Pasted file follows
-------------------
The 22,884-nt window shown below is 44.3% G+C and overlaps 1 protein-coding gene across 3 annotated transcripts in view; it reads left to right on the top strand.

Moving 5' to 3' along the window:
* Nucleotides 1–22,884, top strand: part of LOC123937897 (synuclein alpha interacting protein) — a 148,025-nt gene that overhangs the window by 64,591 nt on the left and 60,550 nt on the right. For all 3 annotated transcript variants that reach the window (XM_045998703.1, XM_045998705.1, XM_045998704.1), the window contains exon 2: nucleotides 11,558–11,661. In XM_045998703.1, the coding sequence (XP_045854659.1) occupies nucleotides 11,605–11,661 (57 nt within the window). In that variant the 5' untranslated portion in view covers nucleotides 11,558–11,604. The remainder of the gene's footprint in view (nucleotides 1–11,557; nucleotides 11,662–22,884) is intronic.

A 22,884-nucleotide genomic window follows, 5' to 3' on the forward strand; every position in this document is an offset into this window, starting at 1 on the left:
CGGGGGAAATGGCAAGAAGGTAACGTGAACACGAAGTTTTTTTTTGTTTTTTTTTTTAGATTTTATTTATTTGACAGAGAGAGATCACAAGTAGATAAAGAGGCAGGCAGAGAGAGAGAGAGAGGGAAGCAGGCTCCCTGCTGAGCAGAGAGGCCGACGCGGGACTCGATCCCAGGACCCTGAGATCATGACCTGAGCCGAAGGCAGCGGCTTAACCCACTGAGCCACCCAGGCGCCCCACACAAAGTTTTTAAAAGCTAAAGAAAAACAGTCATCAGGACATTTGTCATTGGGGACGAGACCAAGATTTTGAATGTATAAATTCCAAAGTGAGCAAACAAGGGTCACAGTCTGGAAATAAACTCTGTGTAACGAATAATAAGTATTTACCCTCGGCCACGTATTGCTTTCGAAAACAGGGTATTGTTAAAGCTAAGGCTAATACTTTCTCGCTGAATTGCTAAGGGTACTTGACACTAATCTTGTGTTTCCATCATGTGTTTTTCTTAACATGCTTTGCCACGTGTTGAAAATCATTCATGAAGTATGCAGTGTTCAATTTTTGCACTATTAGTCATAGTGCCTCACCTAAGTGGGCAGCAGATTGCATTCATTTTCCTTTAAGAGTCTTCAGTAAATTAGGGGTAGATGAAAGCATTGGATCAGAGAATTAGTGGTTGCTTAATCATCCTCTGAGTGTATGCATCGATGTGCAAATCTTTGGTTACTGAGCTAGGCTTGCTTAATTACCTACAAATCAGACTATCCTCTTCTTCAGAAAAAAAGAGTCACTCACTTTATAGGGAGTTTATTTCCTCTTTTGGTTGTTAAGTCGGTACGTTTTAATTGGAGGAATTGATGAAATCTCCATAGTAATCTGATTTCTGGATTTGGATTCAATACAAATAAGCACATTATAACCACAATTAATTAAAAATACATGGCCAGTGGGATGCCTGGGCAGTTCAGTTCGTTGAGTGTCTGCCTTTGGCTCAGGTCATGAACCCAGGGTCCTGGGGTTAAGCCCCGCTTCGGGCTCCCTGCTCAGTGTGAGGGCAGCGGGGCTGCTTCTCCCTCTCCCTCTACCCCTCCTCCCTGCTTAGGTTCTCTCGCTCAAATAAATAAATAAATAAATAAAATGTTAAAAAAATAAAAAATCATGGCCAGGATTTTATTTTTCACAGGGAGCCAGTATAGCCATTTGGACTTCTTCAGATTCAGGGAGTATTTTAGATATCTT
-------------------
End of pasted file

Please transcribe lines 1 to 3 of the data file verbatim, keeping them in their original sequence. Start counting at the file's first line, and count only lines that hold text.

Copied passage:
The 22,884-nt window shown below is 44.3% G+C and overlaps 1 protein-coding gene across 3 annotated transcripts in view; it reads left to right on the top strand.

Moving 5' to 3' along the window:
* Nucleotides 1–22,884, top strand: part of LOC123937897 (synuclein alpha interacting protein) — a 148,025-nt gene that overhangs the window by 64,591 nt on the left and 60,550 nt on the right. For all 3 annotated transcript variants that reach the window (XM_045998703.1, XM_045998705.1, XM_045998704.1), the window contains exon 2: nucleotides 11,558–11,661. In XM_045998703.1, the coding sequence (XP_045854659.1) occupies nucleotides 11,605–11,661 (57 nt within the window). In that variant the 5' untranslated portion in view covers nucleotides 11,558–11,604. The remainder of the gene's footprint in view (nucleotides 1–11,557; nucleotides 11,662–22,884) is intronic.